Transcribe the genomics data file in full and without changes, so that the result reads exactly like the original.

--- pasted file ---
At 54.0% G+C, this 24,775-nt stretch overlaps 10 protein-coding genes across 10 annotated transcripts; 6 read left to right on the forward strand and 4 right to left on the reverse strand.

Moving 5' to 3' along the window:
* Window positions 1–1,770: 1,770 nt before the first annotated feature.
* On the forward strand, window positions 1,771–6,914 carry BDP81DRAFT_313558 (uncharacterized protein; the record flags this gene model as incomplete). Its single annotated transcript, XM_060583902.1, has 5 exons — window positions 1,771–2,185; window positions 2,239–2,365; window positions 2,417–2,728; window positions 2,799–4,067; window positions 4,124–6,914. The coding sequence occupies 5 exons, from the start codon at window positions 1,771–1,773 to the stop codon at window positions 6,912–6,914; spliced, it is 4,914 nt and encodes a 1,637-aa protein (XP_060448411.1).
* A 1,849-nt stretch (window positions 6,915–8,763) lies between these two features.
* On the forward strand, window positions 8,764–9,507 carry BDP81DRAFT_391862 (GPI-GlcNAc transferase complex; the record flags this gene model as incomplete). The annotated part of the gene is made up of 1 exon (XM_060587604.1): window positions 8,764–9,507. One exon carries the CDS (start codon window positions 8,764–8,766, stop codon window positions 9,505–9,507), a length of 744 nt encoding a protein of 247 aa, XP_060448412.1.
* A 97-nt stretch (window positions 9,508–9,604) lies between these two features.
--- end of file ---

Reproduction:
At 54.0% G+C, this 24,775-nt stretch overlaps 10 protein-coding genes across 10 annotated transcripts; 6 read left to right on the forward strand and 4 right to left on the reverse strand.

Moving 5' to 3' along the window:
* Window positions 1–1,770: 1,770 nt before the first annotated feature.
* On the forward strand, window positions 1,771–6,914 carry BDP81DRAFT_313558 (uncharacterized protein; the record flags this gene model as incomplete). Its single annotated transcript, XM_060583902.1, has 5 exons — window positions 1,771–2,185; window positions 2,239–2,365; window positions 2,417–2,728; window positions 2,799–4,067; window positions 4,124–6,914. The coding sequence occupies 5 exons, from the start codon at window positions 1,771–1,773 to the stop codon at window positions 6,912–6,914; spliced, it is 4,914 nt and encodes a 1,637-aa protein (XP_060448411.1).
* A 1,849-nt stretch (window positions 6,915–8,763) lies between these two features.
* On the forward strand, window positions 8,764–9,507 carry BDP81DRAFT_391862 (GPI-GlcNAc transferase complex; the record flags this gene model as incomplete). The annotated part of the gene is made up of 1 exon (XM_060587604.1): window positions 8,764–9,507. One exon carries the CDS (start codon window positions 8,764–8,766, stop codon window positions 9,505–9,507), a length of 744 nt encoding a protein of 247 aa, XP_060448412.1.
* A 97-nt stretch (window positions 9,508–9,604) lies between these two features.